FOS 5205. Food Safety and Quality (3). Prerequisites: HUN 1201, FOS 3026, or departmental approval. The course covers topics such as food spoilage, food poisoning, food-borne pathogens, food laws and regulations, as well as HACCP and risk management. Emphasis is placed on current issues related to the safety and quality of food.
FOS 5424. Food Preservation (3). Prerequisites: Biochemistry and microbiology. Fundamental considerations in the preservation of foods by freezing, canning, dehydration, ionizing radiations, etc.
FOS 5930r. Seminar in Food and Nutrition Science (1). This course consists of student and faculty presentations on research and developments in food science and nutrition. May be repeated to a maximum of four semester hours.
FOS 5936. Selected Topics in Food Science and Technology (3). Prerequisites: FOS 4114; biochemistry. Investigation of current research related to selected topics in food science and technology.
FOS 6351C. Physical and Chemical Techniques in Food and Nutrition (3). Prerequisite: HUN 5802L; analytical chemistry recommended. Experimental approach to food and nutrition research may involve the study of foods, humans, or animal models and a variety of specialized instruments.
FOS 6930r. Seminar in Food and Nutrition Science (1). Doctoral student presentations concerning research in the food sciences. May be repeated to a maximum of four semester hours.
HSC 5603. Models of Health Behavior (3). Psycho-social and environmental factors influencing various health behavior patterns are presented.
HUN 5242. Carbohydrates, Fats, and Proteins (3). Prerequisite: Biochemistry or HUN 3224. Metabolism, physiological action, and interrelationships of carbohydrates, proteins, and lipids.
HUN 5243. Vitamins and Minerals (3). Prerequisite: Biochemistry or HUN 3225. Biochemical functions, physiological actions, and metabolism of the vitamins and minerals. Fundamental concepts underlying human nutrition.
HUN 5297. Eating Disorders, Body Image, and Healthy Weight Maintenance (3). This course presents current science based information about nutrition, dieting, eating disorders, and body image.
HUN 5802. Research Design and Methodology (2). Basic research terminology, principles and techniques in movement science, nutrition and food science including library materials and writing techniques.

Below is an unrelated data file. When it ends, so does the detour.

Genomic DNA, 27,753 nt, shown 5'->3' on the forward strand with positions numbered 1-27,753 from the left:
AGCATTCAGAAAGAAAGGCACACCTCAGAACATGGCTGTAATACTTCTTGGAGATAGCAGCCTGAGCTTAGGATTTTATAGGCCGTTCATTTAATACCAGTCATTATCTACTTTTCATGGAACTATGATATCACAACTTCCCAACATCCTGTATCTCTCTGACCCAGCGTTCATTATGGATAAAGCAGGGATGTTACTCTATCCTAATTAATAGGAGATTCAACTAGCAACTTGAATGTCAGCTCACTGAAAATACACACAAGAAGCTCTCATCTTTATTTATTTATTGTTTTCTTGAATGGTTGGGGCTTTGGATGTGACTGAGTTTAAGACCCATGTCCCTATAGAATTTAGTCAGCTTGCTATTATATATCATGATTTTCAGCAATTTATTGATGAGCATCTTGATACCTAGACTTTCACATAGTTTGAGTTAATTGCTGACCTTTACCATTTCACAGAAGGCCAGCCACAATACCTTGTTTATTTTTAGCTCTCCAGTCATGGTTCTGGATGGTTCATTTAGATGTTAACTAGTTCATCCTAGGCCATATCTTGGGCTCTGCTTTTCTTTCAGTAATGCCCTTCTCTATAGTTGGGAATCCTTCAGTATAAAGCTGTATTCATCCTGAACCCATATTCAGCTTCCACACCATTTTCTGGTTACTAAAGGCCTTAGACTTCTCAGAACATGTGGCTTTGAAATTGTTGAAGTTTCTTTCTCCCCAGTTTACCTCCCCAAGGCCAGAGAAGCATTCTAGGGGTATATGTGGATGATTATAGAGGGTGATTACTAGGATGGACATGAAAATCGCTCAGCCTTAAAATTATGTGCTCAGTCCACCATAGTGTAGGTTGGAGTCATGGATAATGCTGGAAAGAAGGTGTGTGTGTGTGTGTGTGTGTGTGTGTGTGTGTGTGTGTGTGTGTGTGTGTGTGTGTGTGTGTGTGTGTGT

HUN 5802L. Research Design and Methodology Laboratory (1). Prerequisite: Chemistry. Laboratory techniques in the areas of physiology, biochemistry as related to nutrition and metabolism, exercise physiology, and food science.
HUN 5906r. Directed Individual Study (1–9). (S/U grade only). May be repeated to a maximum of nine semester hours.
HUN 5910r. Supervised Research (1–3). (S/U grade only). A maximum of three semester hours may apply to the master’s degree. May be repeated to a maximum of five semester hours.
HUN 5930r. Food and Nutrition Seminar (1–4). Doctoral student presentations concerning research in the nutritional sciences. May be repeated to a maximum of four semester hours.
HUN 5938r. Special Topics in Nutrition (3). Readings and discussion in special areas such as nutrition in aging, energy metabolism and obesity, and world food problems. May be repeated to a maximum of six semester hours.
HUN 5971r. Thesis (3–6). (S/U grade only). A minimum of six semester hours is required.
HUN 6248r. Advances in Nutrition and Food Science (3–12). Prerequisites: HUN 5242, HUN 5243, and FOS 5936. Current topics in proteins, carbohydrates, lipids, minerals, or vitamins. May be repeated to a maximum of twelve semester hours.
HUN 6906r. Directed Individual Study (1–9). (S/U grade only). May be repeated to a maximum of nine semester hours.
HUN 6911r. Supervised Research (3–5). (S/U grade only). May be repeated to a maximum of five semester hours.
HUN 6930r. Food and Nutrition Seminar (1). Doctoral student presentations concerning research in the nutritional sciences.
HUN 6940r. Supervised Teaching (1–3). (S/U grade only). May be repeated to a maximum of three semester hours.
HUN 6980r. Dissertation (2–12). (S/U grade only). May be repeated to a maximum of twenty-four semester hours.
HUN 8945r. Supervised Field Experience (1–12). (S/U grade only). Prerequisite: Instructor permission, DIE 5248, HUN 5242, and HUN 5243. Supervised experience in applied dietetics. May be repeated to a maximum of twenty-four semester hours in a two-year period to meet CADE requirements for the dietetics internship.
HUN 8964r. Preliminary Doctoral Examination (0). (P/F grade only.)
HUN 8966r. Master’s Comprehensive Examination (0). (P/F grade only.)
HUN 8976r. Master’s Thesis Defense (0). (P/F grade only.)
HUN 8985r. Dissertation Defense Examination (0). (P/F grade only.)
PET 5052. Motor Memory (3). Deals with behavioral theories, models, and related research on motor memory. Analyses made of the research evidence related to encoding, capacity, forgetting, storage mechanisms, control processes, organization, and error scores. Offered alternate years.
PET 5077. Physical Dimensions of Aging (4). The course deals with the quality of life, individual differences as we age, physical decline of physiological systems (cardiovascular, muscular, joints, bone, neuromuscular), health, exercise, and well-being, and the pathology of aging. Course assists students in developing an understanding of the physical aspects of aging to apply to setting such as physical therapy, sports medicine, and health and fitness programs in hospitals and retirement communities.
PET 5367. Nutrition and Exercise Performance (3). Immediate and long term effects of nutrition on exercise performance. Effects of acute and chronic exercise on nutrient requirements.